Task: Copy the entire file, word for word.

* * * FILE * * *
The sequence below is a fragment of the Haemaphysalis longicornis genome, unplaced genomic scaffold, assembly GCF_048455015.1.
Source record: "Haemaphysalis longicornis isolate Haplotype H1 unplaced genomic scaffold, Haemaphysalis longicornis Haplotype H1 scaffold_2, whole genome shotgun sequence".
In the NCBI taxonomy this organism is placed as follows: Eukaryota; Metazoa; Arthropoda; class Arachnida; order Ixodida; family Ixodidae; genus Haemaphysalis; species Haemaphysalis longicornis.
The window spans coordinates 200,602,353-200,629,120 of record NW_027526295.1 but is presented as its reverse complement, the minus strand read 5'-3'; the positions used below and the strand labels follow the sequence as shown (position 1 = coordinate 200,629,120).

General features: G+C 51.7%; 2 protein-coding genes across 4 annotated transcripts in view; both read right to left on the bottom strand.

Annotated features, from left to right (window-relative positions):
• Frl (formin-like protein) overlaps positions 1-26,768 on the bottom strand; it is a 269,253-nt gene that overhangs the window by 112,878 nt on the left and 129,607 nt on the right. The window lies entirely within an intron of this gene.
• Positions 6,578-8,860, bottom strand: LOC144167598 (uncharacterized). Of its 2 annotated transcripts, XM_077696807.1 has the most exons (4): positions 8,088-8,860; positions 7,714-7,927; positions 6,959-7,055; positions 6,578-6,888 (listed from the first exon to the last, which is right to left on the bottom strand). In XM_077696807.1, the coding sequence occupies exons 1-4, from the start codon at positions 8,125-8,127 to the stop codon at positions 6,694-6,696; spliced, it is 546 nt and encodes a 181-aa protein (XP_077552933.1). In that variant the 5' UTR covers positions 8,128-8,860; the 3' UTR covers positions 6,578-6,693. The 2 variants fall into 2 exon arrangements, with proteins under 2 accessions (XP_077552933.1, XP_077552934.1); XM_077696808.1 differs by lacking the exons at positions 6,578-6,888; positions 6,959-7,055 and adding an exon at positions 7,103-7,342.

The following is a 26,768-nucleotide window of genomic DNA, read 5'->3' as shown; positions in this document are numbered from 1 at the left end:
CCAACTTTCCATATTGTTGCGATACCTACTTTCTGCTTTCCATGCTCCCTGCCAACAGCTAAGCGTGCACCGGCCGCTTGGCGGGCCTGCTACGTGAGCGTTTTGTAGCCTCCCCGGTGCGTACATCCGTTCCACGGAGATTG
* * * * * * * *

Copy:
The sequence below is a fragment of the Haemaphysalis longicornis genome, unplaced genomic scaffold, assembly GCF_048455015.1.
Source record: "Haemaphysalis longicornis isolate Haplotype H1 unplaced genomic scaffold, Haemaphysalis longicornis Haplotype H1 scaffold_2, whole genome shotgun sequence".
In the NCBI taxonomy this organism is placed as follows: Eukaryota; Metazoa; Arthropoda; class Arachnida; order Ixodida; family Ixodidae; genus Haemaphysalis; species Haemaphysalis longicornis.
The window spans coordinates 200,602,353-200,629,120 of record NW_027526295.1 but is presented as its reverse complement, the minus strand read 5'-3'; the positions used below and the strand labels follow the sequence as shown (position 1 = coordinate 200,629,120).

General features: G+C 51.7%; 2 protein-coding genes across 4 annotated transcripts in view; both read right to left on the bottom strand.

Annotated features, from left to right (window-relative positions):
• Frl (formin-like protein) overlaps positions 1-26,768 on the bottom strand; it is a 269,253-nt gene that overhangs the window by 112,878 nt on the left and 129,607 nt on the right. The window lies entirely within an intron of this gene.
• Positions 6,578-8,860, bottom strand: LOC144167598 (uncharacterized). Of its 2 annotated transcripts, XM_077696807.1 has the most exons (4): positions 8,088-8,860; positions 7,714-7,927; positions 6,959-7,055; positions 6,578-6,888 (listed from the first exon to the last, which is right to left on the bottom strand). In XM_077696807.1, the coding sequence occupies exons 1-4, from the start codon at positions 8,125-8,127 to the stop codon at positions 6,694-6,696; spliced, it is 546 nt and encodes a 181-aa protein (XP_077552933.1). In that variant the 5' UTR covers positions 8,128-8,860; the 3' UTR covers positions 6,578-6,693. The 2 variants fall into 2 exon arrangements, with proteins under 2 accessions (XP_077552933.1, XP_077552934.1); XM_077696808.1 differs by lacking the exons at positions 6,578-6,888; positions 6,959-7,055 and adding an exon at positions 7,103-7,342.

The following is a 26,768-nucleotide window of genomic DNA, read 5'->3' as shown; positions in this document are numbered from 1 at the left end:
CCAACTTTCCATATTGTTGCGATACCTACTTTCTGCTTTCCATGCTCCCTGCCAACAGCTAAGCGTGCACCGGCCGCTTGGCGGGCCTGCTACGTGAGCGTTTTGTAGCCTCCCCGGTGCGTACATCCGTTCCACGGAGATTG